The holiday spirit didn’t exactly cheer members of San Antonio’s Glow in the Sun last December. Sitting at Taco Garage on Broadway last week, members of the blues-rock quartet recalled how they were tired of playing time-change intensive, proggy hard rock. It was time to hire a proper songwriter to give their music some structure and balance. So, last December, they posted their last Craigslist ad, this time with the subject line: “SINGER WITH BALLS. NO BS.”
“We wanted somebody with some soul and some grit,” said drummer Tyler Weaver.
“Dude, don’t lie!” Nigel Barrios, bassist, jumped in. “Look, this is how it always was. Every time we invited somebody over, we’d say, ‘All right man, show us what you got.’ And they’d be like, ‘Oh, uh, well I don’t really make up anything. I don’t have anything.’ One guy passed out on us.”
If Weaver is a feel-good, life-of-the-party type, Barrios is his polar opposite: grounded, calculating, intense, the kind of guy who never sleeps because sleeping is for hacks. Somewhere in the middle is the newest member, Nathan Shimek. Answering the testicular ad, the singer/songwriter sat down in front of Glow in the Sun and breezily played what they wanted: three songs that best displayed his vocal abilities. Weaver, Barrios and guitarist Mike Tellez (who didn’t make the interview) were finally impressed, though they didn’t want to show it.
“I remember Nigel — I didn’t know who this guy was — real cool and calmly looked back at the back door, and he looked at Mike like ‘Hmm,” Shimek recalled. “He said, ‘Let’s play that again. What are the chords?’”
For the rest of the winter and through the spring, Glow in the Sun started over again, writing new material with Shimek and adapting a few of his originals. They practiced seven days a week, for no less than four hours at a time. In three months, they wrote the material that would become their debut Eagle’s Nest. But they rehearsed the album for three more months, struck by a mania for perfection, before hitting the record button.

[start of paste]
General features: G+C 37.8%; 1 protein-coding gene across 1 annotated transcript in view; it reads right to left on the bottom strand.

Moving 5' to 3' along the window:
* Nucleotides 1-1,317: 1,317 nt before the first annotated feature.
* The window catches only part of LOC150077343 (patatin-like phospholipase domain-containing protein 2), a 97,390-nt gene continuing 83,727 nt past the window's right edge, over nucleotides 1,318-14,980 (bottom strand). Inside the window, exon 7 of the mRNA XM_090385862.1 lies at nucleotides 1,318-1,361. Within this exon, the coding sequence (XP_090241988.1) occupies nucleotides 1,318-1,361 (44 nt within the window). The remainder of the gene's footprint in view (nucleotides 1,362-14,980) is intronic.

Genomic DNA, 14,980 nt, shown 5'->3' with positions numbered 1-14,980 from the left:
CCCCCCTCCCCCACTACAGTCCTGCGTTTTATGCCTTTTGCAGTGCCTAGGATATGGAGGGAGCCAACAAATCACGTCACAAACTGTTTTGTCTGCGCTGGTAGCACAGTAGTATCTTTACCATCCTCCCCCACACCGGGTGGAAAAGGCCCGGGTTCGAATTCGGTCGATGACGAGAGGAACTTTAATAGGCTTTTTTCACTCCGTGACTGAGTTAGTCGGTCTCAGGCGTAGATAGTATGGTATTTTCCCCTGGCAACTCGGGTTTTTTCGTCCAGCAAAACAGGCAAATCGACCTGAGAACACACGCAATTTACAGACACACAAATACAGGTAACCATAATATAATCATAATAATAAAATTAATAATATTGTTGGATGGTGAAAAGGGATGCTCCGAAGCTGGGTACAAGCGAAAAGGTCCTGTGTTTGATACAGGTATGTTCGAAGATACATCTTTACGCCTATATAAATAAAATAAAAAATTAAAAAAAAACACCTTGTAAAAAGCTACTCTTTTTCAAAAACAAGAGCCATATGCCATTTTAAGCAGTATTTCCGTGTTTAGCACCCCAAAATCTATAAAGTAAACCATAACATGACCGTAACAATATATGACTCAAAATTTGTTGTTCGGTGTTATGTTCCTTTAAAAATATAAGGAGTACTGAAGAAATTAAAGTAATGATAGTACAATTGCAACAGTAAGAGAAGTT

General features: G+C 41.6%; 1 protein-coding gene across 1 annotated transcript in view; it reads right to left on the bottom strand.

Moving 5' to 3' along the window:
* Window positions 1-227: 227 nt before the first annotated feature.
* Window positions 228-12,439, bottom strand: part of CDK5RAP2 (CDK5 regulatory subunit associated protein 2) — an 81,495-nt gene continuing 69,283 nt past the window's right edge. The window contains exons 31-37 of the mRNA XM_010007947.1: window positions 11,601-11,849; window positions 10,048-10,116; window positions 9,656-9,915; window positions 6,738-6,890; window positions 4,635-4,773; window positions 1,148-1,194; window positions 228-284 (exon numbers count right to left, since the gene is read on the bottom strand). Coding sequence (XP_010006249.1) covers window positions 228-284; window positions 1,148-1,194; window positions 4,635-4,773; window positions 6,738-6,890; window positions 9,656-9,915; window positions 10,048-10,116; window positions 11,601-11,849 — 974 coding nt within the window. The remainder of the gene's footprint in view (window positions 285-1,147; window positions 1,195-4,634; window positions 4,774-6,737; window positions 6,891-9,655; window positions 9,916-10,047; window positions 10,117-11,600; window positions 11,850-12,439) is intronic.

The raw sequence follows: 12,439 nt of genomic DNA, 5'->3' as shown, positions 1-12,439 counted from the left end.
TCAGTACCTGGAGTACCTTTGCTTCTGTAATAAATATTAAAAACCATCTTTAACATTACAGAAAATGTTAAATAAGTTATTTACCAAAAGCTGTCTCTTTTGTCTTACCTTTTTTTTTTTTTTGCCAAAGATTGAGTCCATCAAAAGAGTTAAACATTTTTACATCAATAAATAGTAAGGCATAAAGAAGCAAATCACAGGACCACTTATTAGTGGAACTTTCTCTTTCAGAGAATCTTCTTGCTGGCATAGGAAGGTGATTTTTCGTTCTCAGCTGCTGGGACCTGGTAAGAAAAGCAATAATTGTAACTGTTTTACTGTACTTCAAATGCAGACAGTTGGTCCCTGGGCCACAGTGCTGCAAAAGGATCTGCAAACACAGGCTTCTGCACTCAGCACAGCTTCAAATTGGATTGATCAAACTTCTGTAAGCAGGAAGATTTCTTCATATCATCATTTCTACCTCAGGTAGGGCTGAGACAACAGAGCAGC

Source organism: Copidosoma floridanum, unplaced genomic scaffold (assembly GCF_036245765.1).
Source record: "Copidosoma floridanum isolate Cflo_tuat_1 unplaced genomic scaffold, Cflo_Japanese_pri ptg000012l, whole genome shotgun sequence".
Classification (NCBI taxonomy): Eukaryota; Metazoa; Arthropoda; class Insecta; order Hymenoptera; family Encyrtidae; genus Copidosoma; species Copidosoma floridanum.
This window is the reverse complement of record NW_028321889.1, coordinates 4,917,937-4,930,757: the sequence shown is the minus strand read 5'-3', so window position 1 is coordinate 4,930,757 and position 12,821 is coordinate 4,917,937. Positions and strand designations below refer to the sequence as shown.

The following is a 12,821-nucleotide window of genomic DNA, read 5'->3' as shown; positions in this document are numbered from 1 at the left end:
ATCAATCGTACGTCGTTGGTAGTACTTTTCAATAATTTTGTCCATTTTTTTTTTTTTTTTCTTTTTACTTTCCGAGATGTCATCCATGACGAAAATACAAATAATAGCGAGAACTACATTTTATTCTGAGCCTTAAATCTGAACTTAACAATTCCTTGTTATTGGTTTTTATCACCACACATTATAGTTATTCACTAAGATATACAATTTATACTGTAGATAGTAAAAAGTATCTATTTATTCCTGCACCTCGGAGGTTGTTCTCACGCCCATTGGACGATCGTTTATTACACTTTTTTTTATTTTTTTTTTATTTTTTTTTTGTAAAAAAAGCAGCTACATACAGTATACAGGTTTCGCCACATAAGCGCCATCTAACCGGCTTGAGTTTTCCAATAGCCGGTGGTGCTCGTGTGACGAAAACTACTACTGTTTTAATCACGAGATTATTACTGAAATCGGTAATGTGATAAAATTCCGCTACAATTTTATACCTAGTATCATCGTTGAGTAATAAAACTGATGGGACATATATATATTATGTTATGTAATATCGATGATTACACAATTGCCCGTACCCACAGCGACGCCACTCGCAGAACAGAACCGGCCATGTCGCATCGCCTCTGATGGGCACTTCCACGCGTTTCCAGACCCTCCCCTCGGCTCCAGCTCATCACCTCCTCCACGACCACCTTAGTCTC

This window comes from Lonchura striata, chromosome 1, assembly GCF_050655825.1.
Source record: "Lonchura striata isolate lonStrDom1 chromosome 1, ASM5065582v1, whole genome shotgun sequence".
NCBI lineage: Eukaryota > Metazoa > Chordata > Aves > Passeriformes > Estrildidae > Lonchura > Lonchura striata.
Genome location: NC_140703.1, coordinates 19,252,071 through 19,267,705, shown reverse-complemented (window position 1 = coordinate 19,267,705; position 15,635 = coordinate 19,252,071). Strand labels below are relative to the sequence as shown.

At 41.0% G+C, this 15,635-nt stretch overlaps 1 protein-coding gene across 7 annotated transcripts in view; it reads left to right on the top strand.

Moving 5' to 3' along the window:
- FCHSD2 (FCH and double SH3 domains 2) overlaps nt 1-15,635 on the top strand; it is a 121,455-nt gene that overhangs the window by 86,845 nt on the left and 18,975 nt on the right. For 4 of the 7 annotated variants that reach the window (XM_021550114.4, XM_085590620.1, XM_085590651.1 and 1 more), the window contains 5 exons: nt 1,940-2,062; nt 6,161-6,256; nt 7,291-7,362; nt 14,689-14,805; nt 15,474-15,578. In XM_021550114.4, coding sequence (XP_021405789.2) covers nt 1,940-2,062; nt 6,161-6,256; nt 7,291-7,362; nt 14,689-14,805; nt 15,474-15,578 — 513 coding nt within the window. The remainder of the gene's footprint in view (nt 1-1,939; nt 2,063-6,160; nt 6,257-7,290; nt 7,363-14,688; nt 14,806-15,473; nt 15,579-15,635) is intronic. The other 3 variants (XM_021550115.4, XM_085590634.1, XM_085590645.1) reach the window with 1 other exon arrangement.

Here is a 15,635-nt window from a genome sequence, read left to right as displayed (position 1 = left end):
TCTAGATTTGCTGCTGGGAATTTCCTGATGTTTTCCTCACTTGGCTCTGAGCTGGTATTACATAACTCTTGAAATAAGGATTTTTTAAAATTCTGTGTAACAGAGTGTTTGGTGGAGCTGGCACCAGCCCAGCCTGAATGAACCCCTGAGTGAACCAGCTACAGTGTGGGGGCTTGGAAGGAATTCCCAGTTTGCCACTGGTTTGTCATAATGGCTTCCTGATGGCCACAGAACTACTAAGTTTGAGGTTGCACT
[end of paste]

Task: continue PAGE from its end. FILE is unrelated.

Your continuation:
“We all have a lot of drive,” Barrios said.
“We also have no life,” Weaver added.
Despite all (or perhaps because of) the toil and isolation in Glow in the Sun, Eagles is some loud-talkin’, beer-swillin’, pretty-girl-harassin’ hard rock. The album plumbs the soulful, poppy, and gritty sides of 1970s’ musical golden age, with some added millennial attitude. On “Blue Blood,” Shimek sings of a recession-era romance destroyed by class distinction. “Model 363,” a psychedelic and shameless the-party-don’t-start-’til-I-walk-in anthem, reveals that Shimek spent his teenhood listening to hip-hop. (He heard his first rock records in college.) Meanwhile, “Generosity” is a mini-epic ode to the booty call. “Girl, pick up the phone and call me back!” Shimek hoots like Layne Staley impersonating Robert Plant.
The raucous fun of Eagle’s Nest reflects the collective personality of Glow in the Sun. At various points, Weaver called the band’s old music “something retarded,” their rehearsal style “rinse and repeat,” and threatened to kick Shimek out of the band for “having a Twitter.” Even Barrios fell prey to the band’s constant loop of joke-cracking and ball-breaking during our sit-down.
Glow in the Sun’s back-slapping bromance grew from weeks stacked with 40 hours of work and 30 hours of rehearsal for six months straight. They coordinated everything, down to where everybody lives, which is not too far from Barrios and their rehearsal space. Before year’s end, they’ll pool their money, buy a van, pick up the phone, and book a tour. Damn everything, said Shimek, if he loses his teaching job, he’ll just get another.
Post interview (and filled with the hooligan spirit), I texted Barrios, asking if he wanted to rib Tellez in the story for not showing up. I offered to call Tellez a nickname he can’t stand or some other hijinx. Barrios responded with a loyalty that made me feel like a fool for assuming to be part of the inner circle.
“Meh, we don’t throw anyone under the bus,” he wrote. “All for one and one for all and shit.” •
Glow in the Sun
CD Release Party
9pm Sun, Sept. 5
107 E. Martin St.